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Old 02-02-2011, 12:35 AM   #1
showdown496
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Default First time making a recipe

I am still very new to this brewing thing and I have been having some problems with a tea bag taste in my extract beers with specialty grains, so to combat this problem I have decided to create my own recipe. I know this wont be a really full flavored beer, but I wanted something simple and easy drinking so here goes:
My recipe:

3# extra light DME
3# Light DME
1# rice syrup solids
1oz cascade hops for 60 min
1oz cascade hops for aroma
11 grams nottingham dry yeast

Does this sound like a decent recipe??? The only reason for the two types of DME is the LHBS only had 3# of each. Also what would be recommended for a fermentation temp? Dont know whether to leave up stairs at 62-65 F or in the basement at 58 F?

Thanks for any help.

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Old 02-02-2011, 12:41 AM   #2
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Why the rice syrup? That'll dry the beer out, which would probably be a bad thing. I'd say go with S-04 instead of notty, it has more character.

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Old 02-02-2011, 12:43 AM   #3
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That recipe is fine for an easy-drinking, light beer. You may want to add only a small portion of the DME at the beginning of the boil, and the rest in the last 5 minutes or so. This will keep the beer light in color (since you won't have excessive carmelization and/or mallaird reactions in the kettle from boiling all the extract the total boil-time).

58 is the lower range of nottingham, but will result in a very crisp, clean beer. If you ferment at this temperature it may take an extra week or so to ferment to your final gravity. Otherwise, 62 is still on the cool enough range of nottingham where you will still get a nice clean fermentation, and your beer will be ready a few days sooner.

Good luck and let us know how it turns out.

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Old 02-02-2011, 12:43 AM   #4
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Just thought it might make a cleaner tasting beer from what i have read, plus more alcohol so if it turns out crappy I wont notice it faster! I was hoping for the S-04 but the LHBS didnt have any so I figured the notty would be ok.

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Old 02-02-2011, 12:45 AM   #5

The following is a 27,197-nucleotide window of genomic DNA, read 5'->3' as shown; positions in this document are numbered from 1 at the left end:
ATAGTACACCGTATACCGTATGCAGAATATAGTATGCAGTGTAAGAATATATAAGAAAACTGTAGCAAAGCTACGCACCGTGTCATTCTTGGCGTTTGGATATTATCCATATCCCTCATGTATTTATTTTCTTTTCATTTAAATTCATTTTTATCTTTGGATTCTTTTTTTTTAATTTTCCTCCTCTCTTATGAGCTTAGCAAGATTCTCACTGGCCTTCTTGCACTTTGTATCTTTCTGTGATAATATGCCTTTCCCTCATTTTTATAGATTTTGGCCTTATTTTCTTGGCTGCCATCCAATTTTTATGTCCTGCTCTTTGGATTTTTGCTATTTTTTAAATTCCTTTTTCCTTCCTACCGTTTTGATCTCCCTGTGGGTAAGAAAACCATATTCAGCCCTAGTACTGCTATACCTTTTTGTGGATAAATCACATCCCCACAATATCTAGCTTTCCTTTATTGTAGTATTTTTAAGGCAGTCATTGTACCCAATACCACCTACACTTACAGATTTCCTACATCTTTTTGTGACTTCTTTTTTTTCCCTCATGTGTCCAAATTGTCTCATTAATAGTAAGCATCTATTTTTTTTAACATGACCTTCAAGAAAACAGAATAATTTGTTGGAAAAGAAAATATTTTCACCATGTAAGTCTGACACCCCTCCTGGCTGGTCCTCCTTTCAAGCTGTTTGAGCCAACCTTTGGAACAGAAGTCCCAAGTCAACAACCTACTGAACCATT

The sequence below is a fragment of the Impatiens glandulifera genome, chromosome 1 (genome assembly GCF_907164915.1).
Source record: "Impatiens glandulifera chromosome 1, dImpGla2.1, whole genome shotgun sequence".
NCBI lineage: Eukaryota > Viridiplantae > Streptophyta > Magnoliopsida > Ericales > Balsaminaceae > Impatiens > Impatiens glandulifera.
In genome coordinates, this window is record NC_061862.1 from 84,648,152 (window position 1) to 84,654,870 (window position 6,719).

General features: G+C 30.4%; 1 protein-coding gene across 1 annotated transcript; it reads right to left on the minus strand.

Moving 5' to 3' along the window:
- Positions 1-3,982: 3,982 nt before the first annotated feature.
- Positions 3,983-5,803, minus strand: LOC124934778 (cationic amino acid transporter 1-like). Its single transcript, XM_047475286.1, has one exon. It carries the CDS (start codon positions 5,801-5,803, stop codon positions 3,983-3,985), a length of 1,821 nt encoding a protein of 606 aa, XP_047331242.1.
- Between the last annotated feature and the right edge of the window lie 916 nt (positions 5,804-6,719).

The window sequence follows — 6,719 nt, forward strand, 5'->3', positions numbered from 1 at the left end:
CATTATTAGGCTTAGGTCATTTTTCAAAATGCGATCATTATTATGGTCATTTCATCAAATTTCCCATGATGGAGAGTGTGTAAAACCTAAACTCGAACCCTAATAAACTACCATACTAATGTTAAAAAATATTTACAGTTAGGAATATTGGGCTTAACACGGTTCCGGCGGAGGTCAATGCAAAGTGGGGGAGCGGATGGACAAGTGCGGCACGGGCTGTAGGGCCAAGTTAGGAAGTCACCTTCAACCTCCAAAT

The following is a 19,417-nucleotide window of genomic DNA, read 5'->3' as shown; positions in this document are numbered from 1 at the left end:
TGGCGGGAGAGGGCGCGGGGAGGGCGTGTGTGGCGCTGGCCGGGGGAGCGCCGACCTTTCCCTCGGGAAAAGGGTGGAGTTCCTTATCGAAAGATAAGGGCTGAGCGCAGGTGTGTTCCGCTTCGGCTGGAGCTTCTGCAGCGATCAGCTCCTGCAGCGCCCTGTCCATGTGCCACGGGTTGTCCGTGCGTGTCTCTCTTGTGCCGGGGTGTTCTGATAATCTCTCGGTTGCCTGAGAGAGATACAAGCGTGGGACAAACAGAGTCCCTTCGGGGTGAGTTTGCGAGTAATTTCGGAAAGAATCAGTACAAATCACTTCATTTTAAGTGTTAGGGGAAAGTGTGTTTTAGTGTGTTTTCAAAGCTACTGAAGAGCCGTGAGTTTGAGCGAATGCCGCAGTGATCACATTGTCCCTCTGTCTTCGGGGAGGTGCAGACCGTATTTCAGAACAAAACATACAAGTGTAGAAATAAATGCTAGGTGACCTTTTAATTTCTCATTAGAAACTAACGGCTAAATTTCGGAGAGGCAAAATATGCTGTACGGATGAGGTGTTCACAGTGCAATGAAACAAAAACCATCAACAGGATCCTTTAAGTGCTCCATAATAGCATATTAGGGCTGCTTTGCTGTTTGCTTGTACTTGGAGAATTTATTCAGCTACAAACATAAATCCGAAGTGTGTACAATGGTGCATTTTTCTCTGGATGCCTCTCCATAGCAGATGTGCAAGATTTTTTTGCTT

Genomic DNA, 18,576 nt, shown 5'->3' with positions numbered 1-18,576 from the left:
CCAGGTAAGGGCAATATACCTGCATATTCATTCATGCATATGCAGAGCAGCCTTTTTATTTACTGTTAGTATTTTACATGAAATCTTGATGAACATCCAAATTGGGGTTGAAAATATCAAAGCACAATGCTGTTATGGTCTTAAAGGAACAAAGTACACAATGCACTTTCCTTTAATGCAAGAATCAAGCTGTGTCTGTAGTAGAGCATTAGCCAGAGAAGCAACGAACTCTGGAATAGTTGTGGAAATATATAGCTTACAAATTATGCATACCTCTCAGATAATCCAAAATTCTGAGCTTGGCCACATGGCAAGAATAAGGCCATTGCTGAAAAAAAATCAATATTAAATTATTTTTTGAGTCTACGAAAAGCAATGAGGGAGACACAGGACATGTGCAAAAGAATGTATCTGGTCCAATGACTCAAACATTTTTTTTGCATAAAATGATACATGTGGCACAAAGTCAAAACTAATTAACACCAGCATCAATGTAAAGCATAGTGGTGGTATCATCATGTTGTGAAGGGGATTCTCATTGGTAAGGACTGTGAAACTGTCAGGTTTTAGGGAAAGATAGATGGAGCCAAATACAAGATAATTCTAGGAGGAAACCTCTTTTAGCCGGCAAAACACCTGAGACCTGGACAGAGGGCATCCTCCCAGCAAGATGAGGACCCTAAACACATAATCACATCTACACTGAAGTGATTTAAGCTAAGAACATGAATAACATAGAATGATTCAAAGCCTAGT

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I had already planned the late addition trick as I am looking for a light colored brew for once, Thanks for the help!

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Old 02-02-2011, 02:55 AM   #6
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The first thing i think when you say tea bag taste is you are steeping your grains to hot or way too long. Are you regulating your steeping temp with specialty grains to below 170* (probably closer to 155*) and around 30 min, removing the grains before you boil?
Anyway, have fun making your own recipes. They may turn out exactly how you imagine they will, but do a few batches and you will learn what works and what doesnt so you understand why people use the ingredients they do and amounts. Think mad scientist...

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Old 02-02-2011, 02:06 PM   #7
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I was steeping my grains at about 160 for 30 min and still getting the tea flavor, the last batch I have cut back to 15 min so we'll see how that turns out, if it helps any this flavor wasnt noticable until after carbonation. Right out of the fermenter it tasted great, but after conditioning and carbonation It definitley had a tea taste to it that didnt go away with time it only got worse.

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Old 02-02-2011, 02:16 PM   #8
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If you have a tannin issue I wouldn't cut steep time, I'd cut the temp (150-155.) Also, "steep small" (a gallon or less per pound of grain.) Depending on your water, if you steep in your full boil amount can cause the PH to be out of optimum range & cause tannins to pull out of the grain. Steeping in a small quantity of H20 will generally keep you in an acceptable PH range.

I like your proposed recipe but agree I'd leave out the rice syrup. IMO drop the rice syrup and add a specialty grain back in. Cheers!

Oh, PS - I like Notty. I'd use it (or S-05) @ your "upstair" temp range. Should be a tasty brew!

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Old 02-02-2011, 02:21 PM   #9
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Quote:
Originally Posted by ILuvIPA View Post
If you have a tannin issue I wouldn't cut steep time, I'd cut the temp (150-155.) Also, "steep small" (a gallon or less per pound of grain.) Depending on your water, if you steep in your full boil amount can cause the PH to be out of optimum range & cause tannins to pull out of the grain. Steeping in a small quantity of H20 will generally keep you in an acceptable PH range.

I like your proposed recipe but agree I'd leave out the rice syrup. IMO drop the rice syrup and add a specialty grain back in. Cheers!

Oh, PS - I like Notty. I'd use it (or S-05) @ your "upstair" temp range. Should be a tasty brew!
^ This is what i was thinking
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Old 02-03-2011, 01:39 AM   #10
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Above suggestions are all good. One thing worries me, though. If the tea taste gets stronger over time and you've noticed it in all your brews, you may have an infection. Really clean and sanitize everything that touches your beer. If you have any plastic or tubing that's scratched, throw it out and replace it.

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